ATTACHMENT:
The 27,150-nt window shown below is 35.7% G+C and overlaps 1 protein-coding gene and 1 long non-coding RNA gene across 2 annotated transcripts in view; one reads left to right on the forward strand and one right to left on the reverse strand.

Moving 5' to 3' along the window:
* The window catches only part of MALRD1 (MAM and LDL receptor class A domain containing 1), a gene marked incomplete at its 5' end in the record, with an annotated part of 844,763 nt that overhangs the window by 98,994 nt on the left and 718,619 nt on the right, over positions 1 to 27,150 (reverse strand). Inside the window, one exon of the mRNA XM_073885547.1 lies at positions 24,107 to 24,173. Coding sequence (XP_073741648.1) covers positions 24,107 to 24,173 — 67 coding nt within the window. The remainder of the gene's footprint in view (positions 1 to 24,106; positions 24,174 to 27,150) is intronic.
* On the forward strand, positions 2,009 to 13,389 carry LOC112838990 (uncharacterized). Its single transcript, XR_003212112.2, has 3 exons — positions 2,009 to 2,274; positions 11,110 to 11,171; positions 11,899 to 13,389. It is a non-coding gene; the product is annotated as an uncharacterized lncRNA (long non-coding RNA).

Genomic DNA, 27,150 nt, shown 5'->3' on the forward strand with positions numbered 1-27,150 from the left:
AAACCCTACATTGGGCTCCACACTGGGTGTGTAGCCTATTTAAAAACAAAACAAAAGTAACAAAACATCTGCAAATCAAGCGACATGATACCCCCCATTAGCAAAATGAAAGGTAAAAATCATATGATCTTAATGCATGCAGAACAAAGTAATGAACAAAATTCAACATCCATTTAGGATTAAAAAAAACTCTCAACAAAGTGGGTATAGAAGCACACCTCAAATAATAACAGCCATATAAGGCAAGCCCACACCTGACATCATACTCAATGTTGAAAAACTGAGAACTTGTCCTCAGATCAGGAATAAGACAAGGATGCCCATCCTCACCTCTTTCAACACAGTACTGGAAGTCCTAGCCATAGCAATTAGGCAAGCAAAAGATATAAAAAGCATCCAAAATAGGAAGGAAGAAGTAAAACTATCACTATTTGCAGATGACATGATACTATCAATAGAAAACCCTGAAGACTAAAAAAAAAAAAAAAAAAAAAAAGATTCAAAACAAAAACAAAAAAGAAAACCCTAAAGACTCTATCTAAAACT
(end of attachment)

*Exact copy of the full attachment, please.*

The 27,150-nt window shown below is 35.7% G+C and overlaps 1 protein-coding gene and 1 long non-coding RNA gene across 2 annotated transcripts in view; one reads left to right on the forward strand and one right to left on the reverse strand.

Moving 5' to 3' along the window:
* The window catches only part of MALRD1 (MAM and LDL receptor class A domain containing 1), a gene marked incomplete at its 5' end in the record, with an annotated part of 844,763 nt that overhangs the window by 98,994 nt on the left and 718,619 nt on the right, over positions 1 to 27,150 (reverse strand). Inside the window, one exon of the mRNA XM_073885547.1 lies at positions 24,107 to 24,173. Coding sequence (XP_073741648.1) covers positions 24,107 to 24,173 — 67 coding nt within the window. The remainder of the gene's footprint in view (positions 1 to 24,106; positions 24,174 to 27,150) is intronic.
* On the forward strand, positions 2,009 to 13,389 carry LOC112838990 (uncharacterized). Its single transcript, XR_003212112.2, has 3 exons — positions 2,009 to 2,274; positions 11,110 to 11,171; positions 11,899 to 13,389. It is a non-coding gene; the product is annotated as an uncharacterized lncRNA (long non-coding RNA).

Genomic DNA, 27,150 nt, shown 5'->3' on the forward strand with positions numbered 1-27,150 from the left:
AAACCCTACATTGGGCTCCACACTGGGTGTGTAGCCTATTTAAAAACAAAACAAAAGTAACAAAACATCTGCAAATCAAGCGACATGATACCCCCCATTAGCAAAATGAAAGGTAAAAATCATATGATCTTAATGCATGCAGAACAAAGTAATGAACAAAATTCAACATCCATTTAGGATTAAAAAAAACTCTCAACAAAGTGGGTATAGAAGCACACCTCAAATAATAACAGCCATATAAGGCAAGCCCACACCTGACATCATACTCAATGTTGAAAAACTGAGAACTTGTCCTCAGATCAGGAATAAGACAAGGATGCCCATCCTCACCTCTTTCAACACAGTACTGGAAGTCCTAGCCATAGCAATTAGGCAAGCAAAAGATATAAAAAGCATCCAAAATAGGAAGGAAGAAGTAAAACTATCACTATTTGCAGATGACATGATACTATCAATAGAAAACCCTGAAGACTAAAAAAAAAAAAAAAAAAAAAAAGATTCAAAACAAAAACAAAAAAGAAAACCCTAAAGACTCTATCTAAAACT